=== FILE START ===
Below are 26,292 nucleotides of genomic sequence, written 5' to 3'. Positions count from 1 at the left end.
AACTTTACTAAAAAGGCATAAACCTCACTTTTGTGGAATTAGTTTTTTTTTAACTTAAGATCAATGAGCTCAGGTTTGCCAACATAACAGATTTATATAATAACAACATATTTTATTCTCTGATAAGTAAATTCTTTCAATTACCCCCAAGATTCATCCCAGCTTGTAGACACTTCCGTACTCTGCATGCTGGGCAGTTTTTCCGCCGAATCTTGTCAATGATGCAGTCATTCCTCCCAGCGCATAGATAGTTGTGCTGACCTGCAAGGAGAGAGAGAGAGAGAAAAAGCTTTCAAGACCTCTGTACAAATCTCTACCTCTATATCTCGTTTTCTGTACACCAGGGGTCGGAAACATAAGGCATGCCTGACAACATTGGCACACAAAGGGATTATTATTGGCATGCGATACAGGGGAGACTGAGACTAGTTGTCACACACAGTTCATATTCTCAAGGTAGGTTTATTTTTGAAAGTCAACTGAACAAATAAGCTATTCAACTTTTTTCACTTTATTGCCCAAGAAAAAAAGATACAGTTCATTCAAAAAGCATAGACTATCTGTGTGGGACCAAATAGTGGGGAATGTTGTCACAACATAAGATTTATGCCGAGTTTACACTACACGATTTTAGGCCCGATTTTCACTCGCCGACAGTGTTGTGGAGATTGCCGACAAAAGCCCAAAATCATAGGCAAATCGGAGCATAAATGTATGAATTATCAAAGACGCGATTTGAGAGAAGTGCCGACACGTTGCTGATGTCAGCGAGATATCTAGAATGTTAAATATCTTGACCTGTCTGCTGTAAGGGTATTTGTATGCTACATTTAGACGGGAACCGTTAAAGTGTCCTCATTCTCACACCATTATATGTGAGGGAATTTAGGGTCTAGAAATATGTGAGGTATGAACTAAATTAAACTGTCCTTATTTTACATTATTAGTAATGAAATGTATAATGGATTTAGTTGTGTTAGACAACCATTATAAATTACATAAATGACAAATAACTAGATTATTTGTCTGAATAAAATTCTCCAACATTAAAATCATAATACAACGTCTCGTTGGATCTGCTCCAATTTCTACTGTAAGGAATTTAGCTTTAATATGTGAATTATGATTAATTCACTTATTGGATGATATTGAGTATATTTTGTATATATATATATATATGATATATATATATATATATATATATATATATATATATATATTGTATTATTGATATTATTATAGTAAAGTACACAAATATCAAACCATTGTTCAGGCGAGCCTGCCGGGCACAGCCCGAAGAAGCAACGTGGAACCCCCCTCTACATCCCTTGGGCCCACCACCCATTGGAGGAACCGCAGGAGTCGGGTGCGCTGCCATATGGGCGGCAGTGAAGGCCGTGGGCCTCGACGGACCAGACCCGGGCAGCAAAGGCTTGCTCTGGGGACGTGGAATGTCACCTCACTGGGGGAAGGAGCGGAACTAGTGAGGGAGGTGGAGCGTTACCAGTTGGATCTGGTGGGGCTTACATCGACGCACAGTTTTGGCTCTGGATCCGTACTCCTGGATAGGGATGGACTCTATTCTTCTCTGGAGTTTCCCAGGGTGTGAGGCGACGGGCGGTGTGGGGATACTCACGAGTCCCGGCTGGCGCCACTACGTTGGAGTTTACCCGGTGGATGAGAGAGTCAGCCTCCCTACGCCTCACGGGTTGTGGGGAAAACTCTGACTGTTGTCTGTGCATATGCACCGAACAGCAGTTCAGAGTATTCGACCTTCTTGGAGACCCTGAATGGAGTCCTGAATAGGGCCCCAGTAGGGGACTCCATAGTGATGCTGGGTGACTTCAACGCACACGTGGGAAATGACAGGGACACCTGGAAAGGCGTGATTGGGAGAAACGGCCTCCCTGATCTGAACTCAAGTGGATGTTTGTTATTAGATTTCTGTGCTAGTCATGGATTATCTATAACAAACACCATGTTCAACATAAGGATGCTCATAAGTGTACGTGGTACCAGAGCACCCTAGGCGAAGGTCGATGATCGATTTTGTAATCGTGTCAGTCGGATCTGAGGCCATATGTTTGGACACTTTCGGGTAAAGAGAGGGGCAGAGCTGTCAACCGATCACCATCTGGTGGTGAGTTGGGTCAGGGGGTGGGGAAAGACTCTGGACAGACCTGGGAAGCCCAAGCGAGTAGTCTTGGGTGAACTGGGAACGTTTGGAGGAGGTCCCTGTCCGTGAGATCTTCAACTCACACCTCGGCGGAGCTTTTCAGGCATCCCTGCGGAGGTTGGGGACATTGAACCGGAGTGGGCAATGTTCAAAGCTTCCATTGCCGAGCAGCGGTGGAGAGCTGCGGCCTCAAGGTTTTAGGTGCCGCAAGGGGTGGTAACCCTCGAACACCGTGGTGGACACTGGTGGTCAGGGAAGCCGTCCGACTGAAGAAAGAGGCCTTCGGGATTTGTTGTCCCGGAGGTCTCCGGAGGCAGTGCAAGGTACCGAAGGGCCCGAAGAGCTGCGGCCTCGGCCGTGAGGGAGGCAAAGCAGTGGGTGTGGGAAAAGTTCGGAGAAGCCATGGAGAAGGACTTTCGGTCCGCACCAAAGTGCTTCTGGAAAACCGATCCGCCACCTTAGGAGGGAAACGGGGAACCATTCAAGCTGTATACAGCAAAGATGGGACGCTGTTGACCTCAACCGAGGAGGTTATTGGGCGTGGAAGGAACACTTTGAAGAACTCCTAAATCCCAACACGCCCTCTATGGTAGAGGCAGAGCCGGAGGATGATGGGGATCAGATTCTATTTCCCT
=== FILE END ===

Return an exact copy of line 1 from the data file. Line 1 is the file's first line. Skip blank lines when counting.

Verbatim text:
Below are 26,292 nucleotides of genomic sequence, written 5' to 3'. Positions count from 1 at the left end.